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Roughly what age do you assume someone is a child’s grandparent?

(119 Posts)
NQismyhome Tue 23-Jan-18 12:30:05

The third person, in approx three months, has assumed the children I’m looking after are my grandchildren.
I’m 38.
I know I’m being overly sensitive and I’m working at not being bothered by it - especially as there is a definite pattern forming so I’m likely to hear it more in the future!!
Whilst it’s biologically possible, in my head I’m still 24 so the idea of someone thinking I’m a grandma is ridiculous!!
I’m useless at guessing people’s ages so would never assume anyone was the child’s parent/grandparent but wondering what other’s think.

Iruka Tue 23-Jan-18 12:35:15

My job involves establishing the relationship between adults and children. I always start by asking the adults if they are the parents even if it is pretty obvious they are grandparents and I new train new staff to do the same. People are rarely offended that way and not the other way.

NataliaOsipova Tue 23-Jan-18 12:39:34

Depends on context. Maternal age seems to bifurcate - in some communities, you're more likely to be 20, in others (think professional women in London), you're more likely to be 40. So there are huge variations.....

bluechameleon Tue 23-Jan-18 12:39:56

I try not to make any assumptions but I suppose my gut feeling wpuld be someone who looked older than mid 40s with a baby? People have babies at such different ages it is hard to tell. My mum once got into conversation with a woman at an appointment for my son. They were approx the same age but the other woman was the great grandma of the baby.

Johnnycomelately1 Tue 23-Jan-18 12:40:49

For a child aged 2 or under, I’d assume GP if over 45. However, I’d probably err on the side of caution until I was sure they were 50+, a bit like when someone asks you to guess their age and you always knock at least 5 years off what you really think.

MrsHathaway Tue 23-Jan-18 12:41:29

At our primary school there are a lot of "older" parents - that is, people who had their first child at 35-40 - so there are parents in their late forties, and grandparents tend to be 60+. I would only assume grandparent if they looked 50+, probably?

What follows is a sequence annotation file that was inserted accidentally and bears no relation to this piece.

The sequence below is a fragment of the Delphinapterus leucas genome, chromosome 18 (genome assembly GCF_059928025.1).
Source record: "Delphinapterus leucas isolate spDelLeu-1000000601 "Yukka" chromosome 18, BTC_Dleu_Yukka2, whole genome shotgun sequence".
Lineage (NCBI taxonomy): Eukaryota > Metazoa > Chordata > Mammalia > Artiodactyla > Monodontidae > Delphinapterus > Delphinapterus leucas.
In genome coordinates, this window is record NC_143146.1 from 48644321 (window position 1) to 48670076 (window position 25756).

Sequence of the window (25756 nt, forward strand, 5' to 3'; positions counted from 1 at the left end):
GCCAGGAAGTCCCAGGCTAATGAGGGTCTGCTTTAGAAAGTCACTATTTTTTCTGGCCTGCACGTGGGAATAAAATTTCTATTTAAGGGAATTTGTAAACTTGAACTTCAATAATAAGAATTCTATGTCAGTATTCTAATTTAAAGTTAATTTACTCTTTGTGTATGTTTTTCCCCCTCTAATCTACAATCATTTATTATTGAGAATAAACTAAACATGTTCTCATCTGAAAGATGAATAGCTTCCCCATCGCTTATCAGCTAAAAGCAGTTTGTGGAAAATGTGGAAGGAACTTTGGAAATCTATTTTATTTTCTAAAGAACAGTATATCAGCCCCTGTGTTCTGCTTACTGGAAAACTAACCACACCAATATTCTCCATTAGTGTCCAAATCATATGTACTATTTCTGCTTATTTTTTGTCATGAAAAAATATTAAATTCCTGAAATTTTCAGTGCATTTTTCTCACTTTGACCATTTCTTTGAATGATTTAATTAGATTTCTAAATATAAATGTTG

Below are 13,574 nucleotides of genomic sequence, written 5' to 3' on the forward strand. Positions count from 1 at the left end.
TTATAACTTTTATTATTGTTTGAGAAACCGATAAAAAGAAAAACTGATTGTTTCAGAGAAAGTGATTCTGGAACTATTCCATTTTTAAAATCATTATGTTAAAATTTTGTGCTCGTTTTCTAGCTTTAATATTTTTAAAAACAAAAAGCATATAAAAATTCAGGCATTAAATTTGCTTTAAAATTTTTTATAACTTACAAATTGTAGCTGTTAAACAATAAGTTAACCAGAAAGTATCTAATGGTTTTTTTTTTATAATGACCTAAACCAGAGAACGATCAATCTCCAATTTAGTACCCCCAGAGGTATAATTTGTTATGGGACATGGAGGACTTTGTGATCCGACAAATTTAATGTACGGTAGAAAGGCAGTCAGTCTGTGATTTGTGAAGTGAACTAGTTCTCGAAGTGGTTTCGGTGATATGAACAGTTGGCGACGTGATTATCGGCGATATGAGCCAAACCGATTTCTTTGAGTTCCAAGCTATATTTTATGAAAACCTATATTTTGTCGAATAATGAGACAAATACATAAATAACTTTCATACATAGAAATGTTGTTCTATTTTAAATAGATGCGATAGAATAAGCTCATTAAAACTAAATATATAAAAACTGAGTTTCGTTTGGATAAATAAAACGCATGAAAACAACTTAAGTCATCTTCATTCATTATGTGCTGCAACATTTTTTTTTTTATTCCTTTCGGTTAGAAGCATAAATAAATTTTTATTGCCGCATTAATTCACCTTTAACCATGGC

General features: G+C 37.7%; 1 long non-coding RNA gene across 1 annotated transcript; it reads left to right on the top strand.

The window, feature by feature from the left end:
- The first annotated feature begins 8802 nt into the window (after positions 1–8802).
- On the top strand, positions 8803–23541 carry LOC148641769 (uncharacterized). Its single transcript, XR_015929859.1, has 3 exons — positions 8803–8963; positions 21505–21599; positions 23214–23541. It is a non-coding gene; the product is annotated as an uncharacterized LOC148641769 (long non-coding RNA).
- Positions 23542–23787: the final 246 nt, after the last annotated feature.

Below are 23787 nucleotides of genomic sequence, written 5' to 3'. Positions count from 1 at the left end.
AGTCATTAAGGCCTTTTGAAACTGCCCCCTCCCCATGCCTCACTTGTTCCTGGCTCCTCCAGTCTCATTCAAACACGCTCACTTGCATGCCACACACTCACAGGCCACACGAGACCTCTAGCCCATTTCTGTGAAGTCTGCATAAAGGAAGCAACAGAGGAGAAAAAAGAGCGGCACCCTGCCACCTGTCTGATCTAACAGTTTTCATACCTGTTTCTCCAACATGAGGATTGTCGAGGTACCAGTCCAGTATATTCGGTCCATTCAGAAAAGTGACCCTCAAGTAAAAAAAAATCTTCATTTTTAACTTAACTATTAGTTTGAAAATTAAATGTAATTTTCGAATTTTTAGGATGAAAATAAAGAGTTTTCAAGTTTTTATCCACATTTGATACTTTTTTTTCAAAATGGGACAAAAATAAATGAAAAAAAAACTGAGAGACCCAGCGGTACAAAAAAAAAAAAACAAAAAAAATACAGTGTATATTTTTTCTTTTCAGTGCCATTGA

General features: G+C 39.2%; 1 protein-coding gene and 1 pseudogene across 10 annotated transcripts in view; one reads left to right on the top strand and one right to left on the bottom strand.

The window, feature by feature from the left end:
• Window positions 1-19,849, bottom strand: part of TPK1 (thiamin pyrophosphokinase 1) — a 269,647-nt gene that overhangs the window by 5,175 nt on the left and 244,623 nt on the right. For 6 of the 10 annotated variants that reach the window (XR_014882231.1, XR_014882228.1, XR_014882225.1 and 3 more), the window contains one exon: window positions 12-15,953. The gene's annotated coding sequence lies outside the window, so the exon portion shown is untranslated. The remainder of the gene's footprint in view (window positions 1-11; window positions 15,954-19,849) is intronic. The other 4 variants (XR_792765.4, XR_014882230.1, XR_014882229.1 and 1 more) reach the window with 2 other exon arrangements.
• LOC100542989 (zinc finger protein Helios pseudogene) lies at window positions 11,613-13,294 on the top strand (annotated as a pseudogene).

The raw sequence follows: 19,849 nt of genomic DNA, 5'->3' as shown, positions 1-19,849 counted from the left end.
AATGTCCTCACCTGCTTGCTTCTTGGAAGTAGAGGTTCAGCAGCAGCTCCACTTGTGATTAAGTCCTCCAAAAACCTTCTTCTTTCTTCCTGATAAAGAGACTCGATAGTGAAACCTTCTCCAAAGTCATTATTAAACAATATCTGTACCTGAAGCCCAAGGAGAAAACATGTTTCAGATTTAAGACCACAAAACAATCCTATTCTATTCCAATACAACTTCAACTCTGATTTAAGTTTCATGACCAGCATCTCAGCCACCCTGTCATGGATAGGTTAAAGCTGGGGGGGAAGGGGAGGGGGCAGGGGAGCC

In schools and other environments where there are a lot of early-twenty-something parents a late-thirty-something would stick out as older than average and therefore possibly a generation older.

Perhaps you look far too chilled out to be their actual parents and they assume you look great for what they think your age is grin I'd struggle to take it as anything but an insult, though, I'll be honest (mid-thirties).

I wonder why they don't assume you're the childminder or nanny, if they don't think you look the right age to be the parent.

MikeUniformMike Tue 23-Jan-18 12:43:16

Maybe you look calm and not a stereotype 'harassed mum', or maybe you seem to be kind and twinkly towards your DC. Maybe your DC are well-behaved. Could be lots of reasons.

CuppaTeaTime2 Tue 23-Jan-18 12:44:10

Do you look older than your age? I would definitely not assume someone who is 38 was a child's grandparent. 50s and older, I think then I would assume grandparent.

inlectorecumbit Tue 23-Jan-18 12:44:16

Last week l was genuinely asked if i was DGD's mum.Okay so l look young for my age (always have) and l was wearing a hat but l am mid 50's. He was taken aback when l said l was not her DM but l certainly danced on air out of the surgery. grin
I used to get mistaken for DD1's big sister....

Notasperfectasallothermners Tue 23-Jan-18 12:44:36

When I am out with ds 3 and dgs 2 people are confused. I am 46. I never assume anything!!

CuppaTeaTime2 Tue 23-Jan-18 12:44:48

As Mike said too- are you very relaxed with your children? That may give a grandparent vibe.

MilkTwoSugarsThanks Tue 23-Jan-18 12:45:48

Do these people know your age? Or are they guessing? If I knew someone was 38 I'd assume parent, but if I had to guess their age... iyswim.

GiveMyHeadPeaceffs Tue 23-Jan-18 12:48:31

I was 42 when I had my ds so I would never automatically assume someone in 40's or 50's is a grandparent.